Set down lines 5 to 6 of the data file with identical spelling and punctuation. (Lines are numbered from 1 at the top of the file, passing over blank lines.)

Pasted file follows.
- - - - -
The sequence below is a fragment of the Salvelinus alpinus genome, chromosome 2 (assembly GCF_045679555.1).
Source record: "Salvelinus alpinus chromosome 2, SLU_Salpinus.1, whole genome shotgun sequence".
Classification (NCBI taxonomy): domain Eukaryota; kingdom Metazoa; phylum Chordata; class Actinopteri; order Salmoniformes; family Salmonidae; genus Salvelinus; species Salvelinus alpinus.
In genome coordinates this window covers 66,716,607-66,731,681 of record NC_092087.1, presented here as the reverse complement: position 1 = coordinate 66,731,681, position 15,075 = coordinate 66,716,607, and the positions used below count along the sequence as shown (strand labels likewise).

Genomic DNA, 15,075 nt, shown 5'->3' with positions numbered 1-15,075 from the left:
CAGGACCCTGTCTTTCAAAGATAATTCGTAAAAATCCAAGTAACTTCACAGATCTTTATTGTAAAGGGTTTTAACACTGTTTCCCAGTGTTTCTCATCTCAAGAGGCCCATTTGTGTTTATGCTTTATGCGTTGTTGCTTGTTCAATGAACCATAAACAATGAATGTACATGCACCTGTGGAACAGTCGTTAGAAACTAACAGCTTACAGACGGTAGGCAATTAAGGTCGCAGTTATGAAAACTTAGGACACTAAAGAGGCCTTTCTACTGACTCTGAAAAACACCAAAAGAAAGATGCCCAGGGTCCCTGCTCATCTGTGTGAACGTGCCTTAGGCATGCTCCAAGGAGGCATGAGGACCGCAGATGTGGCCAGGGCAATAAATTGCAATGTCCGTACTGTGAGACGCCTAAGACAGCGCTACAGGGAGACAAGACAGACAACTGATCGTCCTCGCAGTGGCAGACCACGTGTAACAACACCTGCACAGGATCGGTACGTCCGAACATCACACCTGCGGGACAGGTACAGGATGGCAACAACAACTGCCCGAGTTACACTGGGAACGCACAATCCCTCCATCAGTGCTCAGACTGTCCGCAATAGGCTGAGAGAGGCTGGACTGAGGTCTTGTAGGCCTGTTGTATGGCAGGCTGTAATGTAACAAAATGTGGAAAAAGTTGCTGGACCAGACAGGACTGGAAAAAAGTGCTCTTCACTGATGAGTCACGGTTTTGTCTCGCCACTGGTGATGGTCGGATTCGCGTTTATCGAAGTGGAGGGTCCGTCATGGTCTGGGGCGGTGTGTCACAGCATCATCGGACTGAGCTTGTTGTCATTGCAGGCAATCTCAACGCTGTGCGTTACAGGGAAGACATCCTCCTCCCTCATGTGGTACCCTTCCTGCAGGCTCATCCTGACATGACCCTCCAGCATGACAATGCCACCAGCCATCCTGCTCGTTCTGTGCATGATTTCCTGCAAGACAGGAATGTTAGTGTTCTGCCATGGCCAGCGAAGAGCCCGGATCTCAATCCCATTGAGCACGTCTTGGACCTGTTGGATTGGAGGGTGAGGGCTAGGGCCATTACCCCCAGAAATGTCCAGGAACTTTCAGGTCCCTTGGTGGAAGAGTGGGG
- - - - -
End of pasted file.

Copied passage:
Genomic DNA, 15,075 nt, shown 5'->3' with positions numbered 1-15,075 from the left:
CAGGACCCTGTCTTTCAAAGATAATTCGTAAAAATCCAAGTAACTTCACAGATCTTTATTGTAAAGGGTTTTAACACTGTTTCCCAGTGTTTCTCATCTCAAGAGGCCCATTTGTGTTTATGCTTTATGCGTTGTTGCTTGTTCAATGAACCATAAACAATGAATGTACATGCACCTGTGGAACAGTCGTTAGAAACTAACAGCTTACAGACGGTAGGCAATTAAGGTCGCAGTTATGAAAACTTAGGACACTAAAGAGGCCTTTCTACTGACTCTGAAAAACACCAAAAGAAAGATGCCCAGGGTCCCTGCTCATCTGTGTGAACGTGCCTTAGGCATGCTCCAAGGAGGCATGAGGACCGCAGATGTGGCCAGGGCAATAAATTGCAATGTCCGTACTGTGAGACGCCTAAGACAGCGCTACAGGGAGACAAGACAGACAACTGATCGTCCTCGCAGTGGCAGACCACGTGTAACAACACCTGCACAGGATCGGTACGTCCGAACATCACACCTGCGGGACAGGTACAGGATGGCAACAACAACTGCCCGAGTTACACTGGGAACGCACAATCCCTCCATCAGTGCTCAGACTGTCCGCAATAGGCTGAGAGAGGCTGGACTGAGGTCTTGTAGGCCTGTTGTATGGCAGGCTGTAATGTAACAAAATGTGGAAAAAGTTGCTGGACCAGACAGGACTGGAAAAAAGTGCTCTTCACTGATGAGTCACGGTTTTGTCTCGCCACTGGTGATGGTCGGATTCGCGTTTATCGAAGTGGAGGGTCCGTCATGGTCTGGGGCGGTGTGTCACAGCATCATCGGACTGAGCTTGTTGTCATTGCAGGCAATCTCAACGCTGTGCGTTACAGGGAAGACATCCTCCTCCCTCATGTGGTACCCTTCCTGCAGGCTCATCCTGACATGACCCTCCAGCATGACAATGCCACCAGCCATCCTGCTCGTTCTGTGCATGATTTCCTGCAAGACAGGAATGTTAGTGTTCTGCCATGGCCAGCGAAGAGCCCGGATCTCAATCCCATTGAGCACGTCTTGGACCTGTTGGATTGGAGGGTGAGGGCTAGGGCCATTACCCCCAGAAATGTCCAGGAACTTTCAGGTCCCTTGGTGGAAGAGTGGGG